Philip Hammond must spell out the impact of his Budgets on the poorest and richest families in Britain, the chairman of the influential Treasury Select Committee has urged.
The Chancellor faced calls to publish an analysis of how measures in budgets hit people across the earnings range after George Osborne abandoned the practice.
Tory Treasury Select Committee chairman Andrew Tyrie urged the new Chancellor to reinstate the full distributional analysis previously used by Mr Osborne before being dropped in 2015.
Mr Tyrie said: "Since the summer Budget of July 2015, the Treasury has replaced its previously excellent budget distributional analysis series with a manifestly deficient substitute.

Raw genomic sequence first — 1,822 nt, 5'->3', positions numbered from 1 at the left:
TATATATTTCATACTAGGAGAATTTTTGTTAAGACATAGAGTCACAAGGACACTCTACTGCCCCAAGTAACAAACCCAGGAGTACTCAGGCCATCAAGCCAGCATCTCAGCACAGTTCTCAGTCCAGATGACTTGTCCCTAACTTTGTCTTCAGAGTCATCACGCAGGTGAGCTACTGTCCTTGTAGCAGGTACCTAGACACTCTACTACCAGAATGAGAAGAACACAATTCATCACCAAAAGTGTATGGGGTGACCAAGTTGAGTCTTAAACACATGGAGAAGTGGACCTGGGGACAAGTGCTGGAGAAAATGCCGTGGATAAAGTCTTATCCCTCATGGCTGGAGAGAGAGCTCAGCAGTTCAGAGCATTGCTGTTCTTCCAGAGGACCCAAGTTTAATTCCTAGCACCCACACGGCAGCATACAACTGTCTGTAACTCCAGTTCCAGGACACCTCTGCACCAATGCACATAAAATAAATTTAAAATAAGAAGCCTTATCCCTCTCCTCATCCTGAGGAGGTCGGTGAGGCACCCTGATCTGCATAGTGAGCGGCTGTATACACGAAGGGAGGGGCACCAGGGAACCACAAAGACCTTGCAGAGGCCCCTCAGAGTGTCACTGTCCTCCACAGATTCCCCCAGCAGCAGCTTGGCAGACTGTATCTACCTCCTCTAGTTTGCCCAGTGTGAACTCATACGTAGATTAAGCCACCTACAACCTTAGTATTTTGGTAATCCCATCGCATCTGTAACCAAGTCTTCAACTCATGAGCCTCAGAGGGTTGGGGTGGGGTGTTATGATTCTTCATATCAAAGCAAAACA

"The new Prime Minister is committing her Government to making Britain a country that works 'not for a privileged few, but for every one of us'.
"A high level of transparency about the effects of tax and welfare policy on households across the income distribution would seem to be a logical, perhaps essential starting point."
In his letter to Mr Hammond, the committee chairman said the new system showed the share of public expenditure received and taxes paid by households, broken down into five income groups.
But he said that was "inadequate" for a number of reasons and "cannot be used to determine the effect of Government policies on household incomes".
"The new distributional analysis does, of course, provide some information of use but it is manifestly deficient," he told Mr Hammond.
"It should be published alongside the income-based analysis, not instead of it."